Tuesday, July 12, 2005

Tuesday news bits

We're getting into the quiet news season as everybody heads for the shore and the pols take the summer off. Thus, posting likely to lighten (unless my ever-wider nets find me an unexpected gem). For today, these bits:
  1. The battle to save the military base at Willow Grove added a new weapon (or maybe front, heh), as PA's top politicians file a suit to block the closure.
    The "militia" clause in the U.S. Constitution states that a National Guard unit "may not be changed, relocated or withdrawn without approval of the governor," the three officials asserted in a press release.

  2. Montgomery County is speeding its disposal of property seized through forfeiture laws, turning to eBay to sell a variety of items. I guess it's a good thing that real estate is hard to unload this way...

  3. The Daily News has a couple of stories on payday lending (or semi-legal usury; see story here). The PA House approved a crummy measure to legalize and regulate the practice, and the Senate is expected to take up similar legislation in the fall. The House version, which was stripped of its consumer protections, would likely be vetoed by Rendell, but who knows what will come out of conference. Anyway,
    • One story looks at the heavy-hitting lobbyists and PR folk who are involved already and will continue to throw their weight around on this legislation. Lots of names listed for all sides.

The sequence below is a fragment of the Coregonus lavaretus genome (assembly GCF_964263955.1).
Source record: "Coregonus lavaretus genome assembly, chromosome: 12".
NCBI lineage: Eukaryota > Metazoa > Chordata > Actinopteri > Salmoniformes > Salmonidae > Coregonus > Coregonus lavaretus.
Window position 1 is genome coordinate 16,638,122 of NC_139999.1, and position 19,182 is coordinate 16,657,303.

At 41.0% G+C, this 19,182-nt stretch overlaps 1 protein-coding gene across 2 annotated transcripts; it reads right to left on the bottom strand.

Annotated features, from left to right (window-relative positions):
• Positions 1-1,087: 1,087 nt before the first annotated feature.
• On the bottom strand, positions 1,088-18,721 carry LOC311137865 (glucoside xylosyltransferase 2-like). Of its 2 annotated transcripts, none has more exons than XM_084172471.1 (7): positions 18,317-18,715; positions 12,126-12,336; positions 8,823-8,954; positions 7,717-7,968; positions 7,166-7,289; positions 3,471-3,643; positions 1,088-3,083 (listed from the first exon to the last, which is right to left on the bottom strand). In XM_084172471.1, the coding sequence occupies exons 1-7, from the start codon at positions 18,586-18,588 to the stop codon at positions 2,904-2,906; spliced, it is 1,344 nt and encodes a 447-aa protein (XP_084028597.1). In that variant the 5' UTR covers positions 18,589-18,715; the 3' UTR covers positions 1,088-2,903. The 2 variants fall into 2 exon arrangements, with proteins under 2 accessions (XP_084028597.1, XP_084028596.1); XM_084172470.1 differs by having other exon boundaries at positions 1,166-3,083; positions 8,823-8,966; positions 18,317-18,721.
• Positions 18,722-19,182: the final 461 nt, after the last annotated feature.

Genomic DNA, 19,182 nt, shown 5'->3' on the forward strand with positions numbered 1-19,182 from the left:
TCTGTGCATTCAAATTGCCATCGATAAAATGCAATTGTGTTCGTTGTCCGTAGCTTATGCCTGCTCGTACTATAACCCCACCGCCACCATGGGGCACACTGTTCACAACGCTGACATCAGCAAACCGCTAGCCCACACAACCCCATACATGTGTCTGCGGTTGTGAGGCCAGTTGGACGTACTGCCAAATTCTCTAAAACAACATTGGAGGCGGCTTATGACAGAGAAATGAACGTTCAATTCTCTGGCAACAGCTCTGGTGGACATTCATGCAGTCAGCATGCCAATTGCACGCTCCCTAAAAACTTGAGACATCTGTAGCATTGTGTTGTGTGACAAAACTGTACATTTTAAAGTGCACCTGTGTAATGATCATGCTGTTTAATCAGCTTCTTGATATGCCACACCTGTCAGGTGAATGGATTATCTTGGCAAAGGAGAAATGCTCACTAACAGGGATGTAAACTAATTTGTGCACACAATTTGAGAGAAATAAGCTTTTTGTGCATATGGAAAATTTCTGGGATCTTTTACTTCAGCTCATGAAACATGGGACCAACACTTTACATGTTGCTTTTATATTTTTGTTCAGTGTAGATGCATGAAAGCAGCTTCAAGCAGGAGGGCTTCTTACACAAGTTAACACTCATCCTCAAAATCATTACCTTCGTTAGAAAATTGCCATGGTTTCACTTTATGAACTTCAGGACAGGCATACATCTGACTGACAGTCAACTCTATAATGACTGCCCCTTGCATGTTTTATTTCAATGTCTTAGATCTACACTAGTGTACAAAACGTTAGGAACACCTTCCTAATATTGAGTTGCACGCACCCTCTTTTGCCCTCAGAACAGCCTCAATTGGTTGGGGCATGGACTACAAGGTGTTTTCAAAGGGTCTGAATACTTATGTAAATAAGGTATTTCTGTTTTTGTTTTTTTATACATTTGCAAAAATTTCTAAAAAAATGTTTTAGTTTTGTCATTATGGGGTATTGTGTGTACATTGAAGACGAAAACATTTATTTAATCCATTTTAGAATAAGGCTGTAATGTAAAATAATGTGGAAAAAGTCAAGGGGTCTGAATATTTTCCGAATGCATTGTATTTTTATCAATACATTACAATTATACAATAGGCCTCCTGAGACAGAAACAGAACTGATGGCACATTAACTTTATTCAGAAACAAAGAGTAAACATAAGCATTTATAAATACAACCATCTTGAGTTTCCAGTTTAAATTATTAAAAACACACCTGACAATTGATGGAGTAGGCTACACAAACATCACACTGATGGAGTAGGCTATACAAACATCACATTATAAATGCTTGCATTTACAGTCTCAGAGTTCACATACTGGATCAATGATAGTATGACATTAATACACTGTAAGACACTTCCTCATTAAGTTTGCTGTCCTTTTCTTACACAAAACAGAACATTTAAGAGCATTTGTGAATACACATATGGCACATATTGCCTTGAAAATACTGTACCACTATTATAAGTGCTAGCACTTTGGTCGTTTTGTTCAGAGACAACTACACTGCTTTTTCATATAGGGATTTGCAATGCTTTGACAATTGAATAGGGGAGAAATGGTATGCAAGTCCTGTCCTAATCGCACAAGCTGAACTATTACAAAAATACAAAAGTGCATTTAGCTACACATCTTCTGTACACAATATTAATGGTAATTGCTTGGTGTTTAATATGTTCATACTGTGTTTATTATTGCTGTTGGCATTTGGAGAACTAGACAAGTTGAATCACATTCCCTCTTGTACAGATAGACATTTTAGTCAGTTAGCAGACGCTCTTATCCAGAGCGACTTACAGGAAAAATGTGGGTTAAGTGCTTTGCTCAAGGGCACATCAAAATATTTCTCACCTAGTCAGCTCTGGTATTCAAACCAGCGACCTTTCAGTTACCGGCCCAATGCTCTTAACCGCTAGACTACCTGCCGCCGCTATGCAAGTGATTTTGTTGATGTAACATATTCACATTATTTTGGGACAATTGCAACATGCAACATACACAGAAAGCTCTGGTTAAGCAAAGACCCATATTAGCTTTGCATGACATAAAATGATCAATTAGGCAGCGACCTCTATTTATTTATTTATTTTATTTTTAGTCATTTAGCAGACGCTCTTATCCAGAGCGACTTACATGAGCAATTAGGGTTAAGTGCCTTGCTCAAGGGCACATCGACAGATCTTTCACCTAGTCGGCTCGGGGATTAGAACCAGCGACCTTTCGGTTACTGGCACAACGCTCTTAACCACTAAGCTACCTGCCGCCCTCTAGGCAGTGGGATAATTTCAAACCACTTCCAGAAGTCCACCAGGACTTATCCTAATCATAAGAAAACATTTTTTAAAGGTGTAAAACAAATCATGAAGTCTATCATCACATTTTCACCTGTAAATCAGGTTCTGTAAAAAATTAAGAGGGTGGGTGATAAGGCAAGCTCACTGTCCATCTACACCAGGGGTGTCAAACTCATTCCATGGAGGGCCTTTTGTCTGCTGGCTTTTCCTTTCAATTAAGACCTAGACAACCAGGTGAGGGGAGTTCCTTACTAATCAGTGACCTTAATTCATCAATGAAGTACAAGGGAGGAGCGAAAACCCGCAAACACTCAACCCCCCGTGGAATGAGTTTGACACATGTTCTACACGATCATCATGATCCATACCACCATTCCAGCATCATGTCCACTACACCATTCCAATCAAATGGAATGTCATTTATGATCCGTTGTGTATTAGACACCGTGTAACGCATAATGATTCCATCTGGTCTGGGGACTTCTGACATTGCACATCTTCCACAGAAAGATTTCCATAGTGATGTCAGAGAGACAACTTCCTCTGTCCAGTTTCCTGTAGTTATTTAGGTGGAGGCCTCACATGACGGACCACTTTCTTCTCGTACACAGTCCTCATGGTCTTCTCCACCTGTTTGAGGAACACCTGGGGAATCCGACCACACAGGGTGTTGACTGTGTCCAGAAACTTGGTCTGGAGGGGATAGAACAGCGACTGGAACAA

• A second piece looks at the pros and cons of payday lending -- it's easy to see the folks who borrow beyond their means and get into trouble, but there are also people who are able to get loans for unforeseen expenses that might otherwise be impossible to meet. Interesting, although I'd rather see a non-usurious micro-loan program (for people, not businesses) developed to address the latter.
Update: I wouldn't want to miss any of the legislative-pay-hike outrage stories, which today included an editorial at the Daily News.
THE MINIMUM $11,380-a-year raise that Pennsylvania state legislators voted themselves last week is more than their constituents who work full-time at the state minimum wage make in a year.

But according to according to Senate Democratic Leader Robert J. Mellow, D-Lackawanna, who will get $23,877 more a year, raising your own pay in the middle of the night takes guts.
If Pennsylvanians want their complaints to be taken seriously, they should be thinking hard about the next round of primaries...


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